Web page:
As a tribute to 350 years of history since the founding of Charleston in 1670, the staff of the Charleston City Paper has pulled together a bunch of interesting facts for a new book that will be published next month. Its title? How about 350 Facts About Charleston?

As a preview, we thought you’d enjoy some of these Charleston firsts from the Holy City’s past. If you’d like to pre-order the book, visit

Birthplace of American golf

Golf in America got its start in 1786 in Charleston with the formation of the South Carolina Golf Club, whose members reportedly played on a bustling rectangle of land that stretched between what we know as Charleston and Beaufain streets and bounded by Rutledge and Barre streets. The area, called Harleston Green, seemed to disappear from historical records as a golf course around 1800. But that makes sense: Around that time, homes started being built in the area. Interesting tidbit: Some 432 golf balls and 96 clubs arrived in Charleston from England in 1743 as the first known shipment of golf equipment into the colonies.

S.C. educator was first black man elected statewide in U.S.

Francis Lewis Cardozo (1836-1903), born free in Charleston, founded the Avery Normal Institute in 1865. It was the first accredited secondary school for African Americans in Charleston. Today, its successor, the Avery Institute, is part of the College of Charleston. Cardozo also offered a big political first: He was elected S.C. secretary of state in 1868, becoming the first African American to hold a statewide office in the United States. He advocated for integrated public schools, which was supported by the legislature at the time. He resigned his seat to teach Latin at Howard University, but returned to South Carolina politics in 1872 and was elected state treasurer, serving until 1877 when the federal government began to remove federal troops that protected black participation in politics and daily life. In 1878, Cardozo was appointed to the Treasury Department in Washington, D.C., later becoming principal of the Washington, D.C., Colored High School. He lived in the nation’s capital until his death in 1903.

Birthplace of fire insurance

The first fire insurance company in America was organized in February 1736 in Charleston with the formation of the Friendly Society for the Mutual Insuring of Houses Against Fire. According to an article from 1893, “John Fenwicke, Samuel Wragg and Charles Pinckney were chosen directors; John Crokat and Henry Peronneau, merchants, secretaries; Gabriel Manigault, treasurer; Gerelt Van Velesen and John Laurens, firemasters.” The company, however, “ceased business some six years later after its inception, as a result of a fire involving $1,250,000 of insurance, which was a very large sum in those times.” Reportedly, more than 300 buildings were destroyed in the Great Fire of 1740.

City has oldest working fire station in nation

The city of Charleston’s fire station at the corner of Wentworth and Meeting streets is reportedly the oldest working fire station in the nation. The city, always under threat of fire in its early days, got its first fire department through the Friendly Society insurance company in 1736. In 1819, fire service became a volunteer effort until Jan. 1, 1882, “when a paid professional fire department staffed with 103 firefighters was formed,” according to the Charleston Fire Department.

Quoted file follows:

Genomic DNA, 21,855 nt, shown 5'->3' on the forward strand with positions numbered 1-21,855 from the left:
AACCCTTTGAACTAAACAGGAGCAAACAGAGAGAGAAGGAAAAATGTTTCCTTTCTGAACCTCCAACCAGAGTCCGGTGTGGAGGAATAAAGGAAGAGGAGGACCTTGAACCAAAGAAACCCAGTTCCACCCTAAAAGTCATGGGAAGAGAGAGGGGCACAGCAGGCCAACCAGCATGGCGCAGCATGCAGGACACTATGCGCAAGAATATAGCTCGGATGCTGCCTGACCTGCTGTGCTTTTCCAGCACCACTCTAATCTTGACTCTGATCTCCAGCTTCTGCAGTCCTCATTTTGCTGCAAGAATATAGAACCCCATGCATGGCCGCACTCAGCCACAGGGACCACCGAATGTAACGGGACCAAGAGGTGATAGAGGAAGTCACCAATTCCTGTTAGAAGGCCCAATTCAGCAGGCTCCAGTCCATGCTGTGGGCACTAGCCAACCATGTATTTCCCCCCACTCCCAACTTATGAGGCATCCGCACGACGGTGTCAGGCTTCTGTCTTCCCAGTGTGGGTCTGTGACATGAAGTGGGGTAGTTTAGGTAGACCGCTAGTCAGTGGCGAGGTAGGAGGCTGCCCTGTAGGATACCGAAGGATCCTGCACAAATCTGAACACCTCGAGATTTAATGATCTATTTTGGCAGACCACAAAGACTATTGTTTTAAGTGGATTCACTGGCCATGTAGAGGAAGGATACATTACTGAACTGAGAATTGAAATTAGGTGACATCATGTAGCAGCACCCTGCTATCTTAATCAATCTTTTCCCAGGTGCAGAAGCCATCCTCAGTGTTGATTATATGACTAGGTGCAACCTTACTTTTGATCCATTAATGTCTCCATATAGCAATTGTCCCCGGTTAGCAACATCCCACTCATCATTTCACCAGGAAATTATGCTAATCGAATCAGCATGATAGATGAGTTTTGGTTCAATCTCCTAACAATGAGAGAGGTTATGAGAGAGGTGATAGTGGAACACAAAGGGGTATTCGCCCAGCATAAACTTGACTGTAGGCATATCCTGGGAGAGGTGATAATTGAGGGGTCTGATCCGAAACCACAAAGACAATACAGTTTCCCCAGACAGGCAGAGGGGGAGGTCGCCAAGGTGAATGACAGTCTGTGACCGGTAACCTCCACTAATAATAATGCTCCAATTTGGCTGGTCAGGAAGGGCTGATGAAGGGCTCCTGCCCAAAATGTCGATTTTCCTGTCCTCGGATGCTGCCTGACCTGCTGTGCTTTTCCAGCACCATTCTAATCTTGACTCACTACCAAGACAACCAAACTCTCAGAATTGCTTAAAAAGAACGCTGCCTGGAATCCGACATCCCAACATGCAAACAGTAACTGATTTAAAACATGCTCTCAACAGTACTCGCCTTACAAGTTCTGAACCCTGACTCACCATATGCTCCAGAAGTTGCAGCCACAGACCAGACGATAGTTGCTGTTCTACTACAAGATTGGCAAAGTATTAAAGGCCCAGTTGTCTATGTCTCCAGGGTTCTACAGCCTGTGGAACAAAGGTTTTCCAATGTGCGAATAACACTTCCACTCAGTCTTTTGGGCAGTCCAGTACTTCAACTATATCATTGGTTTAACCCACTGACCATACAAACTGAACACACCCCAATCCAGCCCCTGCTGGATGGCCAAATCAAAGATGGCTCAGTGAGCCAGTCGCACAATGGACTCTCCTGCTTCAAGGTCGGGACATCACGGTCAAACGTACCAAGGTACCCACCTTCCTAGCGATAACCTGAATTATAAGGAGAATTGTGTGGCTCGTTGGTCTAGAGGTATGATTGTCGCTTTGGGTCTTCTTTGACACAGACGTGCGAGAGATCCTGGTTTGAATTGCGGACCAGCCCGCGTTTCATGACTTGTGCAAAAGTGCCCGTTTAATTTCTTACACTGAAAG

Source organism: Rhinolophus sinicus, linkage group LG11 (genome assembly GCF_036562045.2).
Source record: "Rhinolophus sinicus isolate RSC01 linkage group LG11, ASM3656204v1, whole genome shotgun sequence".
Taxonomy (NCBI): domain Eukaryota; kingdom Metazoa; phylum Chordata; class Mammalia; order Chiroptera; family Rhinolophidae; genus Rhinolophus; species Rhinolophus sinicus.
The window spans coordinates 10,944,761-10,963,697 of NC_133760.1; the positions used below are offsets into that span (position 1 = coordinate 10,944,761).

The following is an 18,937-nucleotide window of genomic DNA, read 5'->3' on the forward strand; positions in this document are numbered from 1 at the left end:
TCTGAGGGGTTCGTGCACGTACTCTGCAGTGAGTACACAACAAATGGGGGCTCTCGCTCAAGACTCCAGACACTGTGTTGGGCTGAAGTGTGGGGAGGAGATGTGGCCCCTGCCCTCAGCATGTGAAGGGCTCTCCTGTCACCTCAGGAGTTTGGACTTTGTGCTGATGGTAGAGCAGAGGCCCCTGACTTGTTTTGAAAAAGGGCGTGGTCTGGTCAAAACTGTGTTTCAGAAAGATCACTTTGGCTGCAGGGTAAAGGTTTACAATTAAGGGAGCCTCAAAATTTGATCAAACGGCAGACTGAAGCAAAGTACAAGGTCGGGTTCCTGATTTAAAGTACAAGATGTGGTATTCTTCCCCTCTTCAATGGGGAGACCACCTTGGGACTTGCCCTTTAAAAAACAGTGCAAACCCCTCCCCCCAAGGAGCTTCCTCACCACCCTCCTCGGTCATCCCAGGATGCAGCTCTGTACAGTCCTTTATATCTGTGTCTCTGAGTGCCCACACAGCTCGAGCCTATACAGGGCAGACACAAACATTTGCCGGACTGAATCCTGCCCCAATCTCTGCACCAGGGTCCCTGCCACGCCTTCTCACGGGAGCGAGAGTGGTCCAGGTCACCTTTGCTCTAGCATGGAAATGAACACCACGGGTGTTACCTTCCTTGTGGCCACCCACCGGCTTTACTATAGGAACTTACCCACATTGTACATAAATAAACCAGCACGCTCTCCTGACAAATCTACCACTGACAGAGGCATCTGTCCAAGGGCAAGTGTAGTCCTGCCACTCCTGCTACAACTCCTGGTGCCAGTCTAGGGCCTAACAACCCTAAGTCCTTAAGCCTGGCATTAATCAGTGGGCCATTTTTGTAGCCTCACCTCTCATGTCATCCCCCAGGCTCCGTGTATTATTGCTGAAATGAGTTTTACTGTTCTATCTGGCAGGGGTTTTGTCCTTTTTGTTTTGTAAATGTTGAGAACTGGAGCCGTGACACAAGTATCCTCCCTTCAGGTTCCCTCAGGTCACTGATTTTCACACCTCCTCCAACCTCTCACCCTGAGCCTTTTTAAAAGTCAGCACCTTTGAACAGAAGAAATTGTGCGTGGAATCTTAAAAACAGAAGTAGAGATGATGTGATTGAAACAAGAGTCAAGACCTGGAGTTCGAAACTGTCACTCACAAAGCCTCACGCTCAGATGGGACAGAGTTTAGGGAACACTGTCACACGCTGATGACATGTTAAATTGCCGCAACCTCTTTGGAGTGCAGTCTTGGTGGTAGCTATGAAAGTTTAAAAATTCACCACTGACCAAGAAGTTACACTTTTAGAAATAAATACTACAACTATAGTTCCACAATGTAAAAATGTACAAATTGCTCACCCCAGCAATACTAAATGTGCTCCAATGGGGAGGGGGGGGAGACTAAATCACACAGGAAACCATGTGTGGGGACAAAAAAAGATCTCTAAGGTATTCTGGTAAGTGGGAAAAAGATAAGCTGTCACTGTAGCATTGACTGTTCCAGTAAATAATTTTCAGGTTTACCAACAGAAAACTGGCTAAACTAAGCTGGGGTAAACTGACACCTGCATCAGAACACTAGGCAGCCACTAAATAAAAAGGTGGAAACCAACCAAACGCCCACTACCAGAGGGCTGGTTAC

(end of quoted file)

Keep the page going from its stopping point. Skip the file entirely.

Nation’s first public statue

Charleston County Judicial Center on Broad Street is the home to an 18th-century marble statue of William Pitt (1708-1778), first Earl of Chatham, that is believed to be “the nation’s first public statuary, one of the grandest tributes that survives from this nation’s colonial era,” according to columnist Robert Behre. The statue, which has moved at least four times through the years, was one of two commissioned to honor Pitt, considered America’s leading parliamentary advocate before the Revolutionary War. Charleston’s Pitt statue was delivered before a companion piece made it to New York. Interestingly, a British cannonball knocked off the statue’s arm in Charleston. Later, the statue’s head was separated from the torso, only to be reattached.

Oldest public gardens — and first Charleston tourist destination

Magnolia Plantation, founded by the Drayton family in the 1670s, is the oldest plantation on the Ashley River. It also “has earned the distinction as the oldest public garden in the United States,” according to Explore Charleston. “The Rev. John Grimké Drayton expanded the gardens in the 1840s, opening them three decades later to steamboat passengers. As a result, Magnolia also enjoys being Charleston’s first tourist destination.” In 2019, the attraction hosted “Lights of Magnolia,” a Chinese lantern festival illuminating the gardens for the first time in its history.

So much history in one place

Charleston has 42 National Historic Landmarks — more in one county than in 30 U.S. states. Among the landmarks are the William Aiken House, Miles Brewton House, College of Charleston, Drayton Hall, Fireproof Building, DuBose Heyward House, Kahal Kadosh Beth Elohim, Powder Magazine, Nathaniel Russell House, John Rutledge House and Denmark Vesey House.

Cartoon by Robert Ariail

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